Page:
We'll need the module right now, but we're also going to build a command-line tool that we'll need to use whenever we get a new certificate.

# This fetches the current development build of the module.
git clone

# This grabs the ct-submit tool.
# It's written in Go, so we need support for that, too.

apt-get install golang-go
go build ./ct-submit.go
rm ./ct-submit.go
sudo mv ct‍-‍submit /usr/local/bin

Finally, Let's Build .

Now that we have all those pieces, we can finally get around to building OpenSSL and . Of note are three more patches developed by Cloudflare. The first one implements a static version of to compress HTTP/2 headers, the next allows both HTTP/2 and its predecessor /3.1 to be supported (because we all know legacy technology dies slowly), and the last one adjusts TLS record sizes on the fly for better performance.

# Download, verify, and extract.
gpg --‍recv-keys 0x520A9993A1C052F8
gpg --‍verify nginx-1.13.2.tar.gz.asc
tar xvf nginx-1.13.2
cd nginx-1.13.2

# We're going to grab some performance enhancers from Cloudflare.
curl​cloudflare/​sslconfig/​master/​patches/​nginx_1.13.1_http2_hpack.patch | patch -p1
curl​cloudflare/​sslconfig/​master/​patches/​nginx__1.13.0_http2_spdy.patch | patch -p1
curl​cloudflare/​sslconfig/​master/​patches/​nginx__1.11.5_dynamic_tls_records.patch | patch -p1

# Make sure you pay attention to the bold parts.
# You can add and remove any other modules that you wish.

./configure --‍prefix=/usr/local --‍conf‍-‍path=/etc/nginx/nginx.conf --‍http-log-path=/var/log/nginx/access.log --‍error-log-path=/var/log/nginx/error.log --‍lock-path=/var/lock/nginx.lock --‍pid-path=/run/ --‍http-client-body-temp-path=/var/lib/nginx/body --‍http-fastcgi-temp-path=/var/lib/nginx/fastcgi --‍http-proxy-temp-path=/var/lib/nginx/proxy --‍http-scgi-temp-path=/var/lib/nginx/scgi --‍http-uwsgi-temp-path=/var/lib/nginx/uwsgi --‍with-pcre-jit --‍with-http_ssl_module --‍with-http_stub_status_module --‍with-http_realip_module --‍with-http_auth_request_module --‍with-http_addition_module --‍with-http_dav_module --‍with-http_geoip_module --‍with-http_gzip_static_module --‍with-http_image_filter_module --‍with-http_mp4_module --‍with-http_sub_module --‍with-http_xslt_module --‍with-http_v2_module --‍with-http_v2_hpack_enc --‍with-http_spdy_module --‍with-google_perftools_module --‍with-http_secure_link_module --‍with-openssl=../openssl-1.1.0f --‍with-openssl-opt="enable-ec_nistp_64_gcc_128" --‍add-module=../nginx-ct-1.3.2 --‍add-module=../ngx_brotli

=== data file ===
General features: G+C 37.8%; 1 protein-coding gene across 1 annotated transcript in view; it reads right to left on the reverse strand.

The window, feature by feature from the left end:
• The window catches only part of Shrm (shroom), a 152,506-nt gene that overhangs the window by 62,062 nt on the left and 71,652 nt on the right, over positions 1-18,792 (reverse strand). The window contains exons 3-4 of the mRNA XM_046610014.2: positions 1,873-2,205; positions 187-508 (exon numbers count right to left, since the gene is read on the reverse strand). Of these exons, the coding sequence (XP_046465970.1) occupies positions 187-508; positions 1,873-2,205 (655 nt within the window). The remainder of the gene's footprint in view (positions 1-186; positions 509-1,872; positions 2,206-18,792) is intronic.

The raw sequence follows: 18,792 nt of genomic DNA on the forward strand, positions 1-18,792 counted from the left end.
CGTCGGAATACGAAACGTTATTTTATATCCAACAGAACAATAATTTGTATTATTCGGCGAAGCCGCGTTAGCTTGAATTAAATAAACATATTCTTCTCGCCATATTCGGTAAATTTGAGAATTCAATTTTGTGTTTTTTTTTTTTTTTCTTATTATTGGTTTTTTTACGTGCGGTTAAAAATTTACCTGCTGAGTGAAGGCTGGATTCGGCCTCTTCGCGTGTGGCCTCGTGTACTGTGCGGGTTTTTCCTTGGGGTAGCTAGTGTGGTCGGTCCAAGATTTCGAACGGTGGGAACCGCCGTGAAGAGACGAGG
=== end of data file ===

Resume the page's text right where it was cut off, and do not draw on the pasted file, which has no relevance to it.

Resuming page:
sudo make install

# I was getting link errors afterwards when trying to run OpenSSL.
# These two lines fixed everything. Your mileage may vary.

echo "/usr/local/lib64" > /etc/​openssl.conf

Congratulations! You now have a bleeding-edge version of waiting for you under /usr/local/sbin. If you're using systemd, you can run systemctl enable nginx && systemctl start nginx. Of course, without content, there won't be much to see. Part two, which is coming soon, will show you how to actually enable these features.

If there are any typos or if I can clarify anything better, feel free to complain at me on Twitter.

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Author Me, wearing a purple shirt, tie, and a jacket. Colin Cogle

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Search keywords , HTTP, , , TLS
Summary As fast as the Internet moves, even NGINX's latest seems dated. Find out how to support modern tech such as Brotli, SCT's, and ChaCha20. In part one, we build it and its dependencies from source.
Word count 776 words, not counting code snippets

Creative Commons License 4.0 CC-BY This blog post is licensed under a Creative Commons Attribution 4.0 International License. The full text of the license is available online at


This article:
"HTTPS as a Ranking Signal" by Google:
Cloudflare's TLS patches for NGINX:
"Brotli Compression" by Scott Helme: